Samoa, the group of islands in the South Pacific, has declared its waters as a shark sanctuary, with all commercial fishing, sale or trade of sharks or rays banned with immediate effect.
The announcement, made during the first Pacific Ministerial Shark Symposium in Samoa’s capital Apia, fulfils a commitment made at last year’s UN Ocean Conference.
The move would provide “much-needed relief for declining populations – it will also help prevent further degradation to the health of our oceans,” said Prime Minister Tuilaepa Sa’ilele, adding that the decision would attract tourists to encounter sharks and rays in their natural habitat.
The move was, he said “inspired by the success of our Pacific-island neighbours… we will not sit idly by while the demand for shark products robs our future generations of these culturally, ecologically and economically valuable species.”
Samoa is the eighth Pacific-island nation to establish a shark sanctuary in its exclusive economic zone (EEZ), joining Micronesia, French Polynesia, Kiribati, New Caledonia, Palau, the Marshall Islands and the Cook Islands, which together cover an area of 6.5 million square miles.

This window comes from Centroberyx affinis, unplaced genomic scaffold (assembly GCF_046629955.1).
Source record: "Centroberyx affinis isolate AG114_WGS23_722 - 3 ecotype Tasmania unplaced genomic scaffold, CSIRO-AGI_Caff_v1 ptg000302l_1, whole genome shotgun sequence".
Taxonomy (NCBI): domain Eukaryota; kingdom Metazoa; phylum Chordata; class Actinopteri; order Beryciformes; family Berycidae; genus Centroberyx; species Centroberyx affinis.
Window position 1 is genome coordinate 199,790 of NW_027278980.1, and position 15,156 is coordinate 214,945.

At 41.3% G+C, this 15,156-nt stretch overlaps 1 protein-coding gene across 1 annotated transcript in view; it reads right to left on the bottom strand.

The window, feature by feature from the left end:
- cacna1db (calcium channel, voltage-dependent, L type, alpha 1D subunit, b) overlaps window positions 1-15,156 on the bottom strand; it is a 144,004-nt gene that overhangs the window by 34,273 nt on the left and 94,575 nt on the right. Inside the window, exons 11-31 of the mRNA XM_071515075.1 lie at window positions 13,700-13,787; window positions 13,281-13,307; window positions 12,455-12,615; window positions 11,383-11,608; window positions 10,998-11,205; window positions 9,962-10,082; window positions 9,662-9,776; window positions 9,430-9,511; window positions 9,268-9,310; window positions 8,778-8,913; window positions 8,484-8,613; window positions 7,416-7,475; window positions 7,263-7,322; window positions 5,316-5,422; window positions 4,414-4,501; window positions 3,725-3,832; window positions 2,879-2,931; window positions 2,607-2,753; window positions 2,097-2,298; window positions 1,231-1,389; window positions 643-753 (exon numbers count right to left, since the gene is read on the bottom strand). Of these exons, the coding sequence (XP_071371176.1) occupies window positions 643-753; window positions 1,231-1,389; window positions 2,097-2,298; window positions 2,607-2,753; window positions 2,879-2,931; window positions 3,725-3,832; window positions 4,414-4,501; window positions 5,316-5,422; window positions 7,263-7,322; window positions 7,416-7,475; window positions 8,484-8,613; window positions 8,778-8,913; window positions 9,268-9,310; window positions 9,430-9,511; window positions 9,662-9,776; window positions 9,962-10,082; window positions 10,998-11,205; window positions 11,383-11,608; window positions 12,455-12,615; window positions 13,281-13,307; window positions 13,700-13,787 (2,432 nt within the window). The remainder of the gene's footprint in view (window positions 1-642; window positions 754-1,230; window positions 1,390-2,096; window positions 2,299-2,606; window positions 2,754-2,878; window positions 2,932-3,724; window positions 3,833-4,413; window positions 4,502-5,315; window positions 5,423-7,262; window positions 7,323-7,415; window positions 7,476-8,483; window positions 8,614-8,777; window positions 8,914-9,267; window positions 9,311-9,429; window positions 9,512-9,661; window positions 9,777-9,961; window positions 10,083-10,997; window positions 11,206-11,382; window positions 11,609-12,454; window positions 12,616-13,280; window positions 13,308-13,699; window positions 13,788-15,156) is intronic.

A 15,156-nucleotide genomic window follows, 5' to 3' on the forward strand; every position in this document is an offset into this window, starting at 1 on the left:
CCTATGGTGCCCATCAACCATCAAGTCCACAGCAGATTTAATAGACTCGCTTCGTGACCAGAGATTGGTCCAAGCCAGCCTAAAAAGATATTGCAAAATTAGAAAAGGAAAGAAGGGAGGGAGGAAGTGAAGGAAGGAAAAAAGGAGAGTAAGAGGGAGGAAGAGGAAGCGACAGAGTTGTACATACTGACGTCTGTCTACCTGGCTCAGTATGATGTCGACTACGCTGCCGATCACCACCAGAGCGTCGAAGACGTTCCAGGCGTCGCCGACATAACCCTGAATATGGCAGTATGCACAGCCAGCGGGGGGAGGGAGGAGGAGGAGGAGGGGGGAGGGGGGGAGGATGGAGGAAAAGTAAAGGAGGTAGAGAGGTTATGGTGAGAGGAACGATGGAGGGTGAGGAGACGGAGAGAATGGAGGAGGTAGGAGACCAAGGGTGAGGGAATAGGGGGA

Samoa is much the smallest with an EEZ of 50,000sq miles, but is the first Pacific addition in three years. Other shark sanctuaries are mainly in the Caribbean, Bahamas and the Maldives.
* SHARK RESEARCHERS from Florida Atlantic University observing the biggest annual migration in US coastal waters have reported a dramatic drop in numbers of blacktip sharks heading south along the state’s east coast. The blacktips, which return north every spring, have in the past numbered as many as 15,000.
Researchers track the sharks by boat, aircraft, acoustic monitoring devices and drones. The mass movement is said to have positive effects on coral reefs and seagrass beds as the sharks feed along their route.
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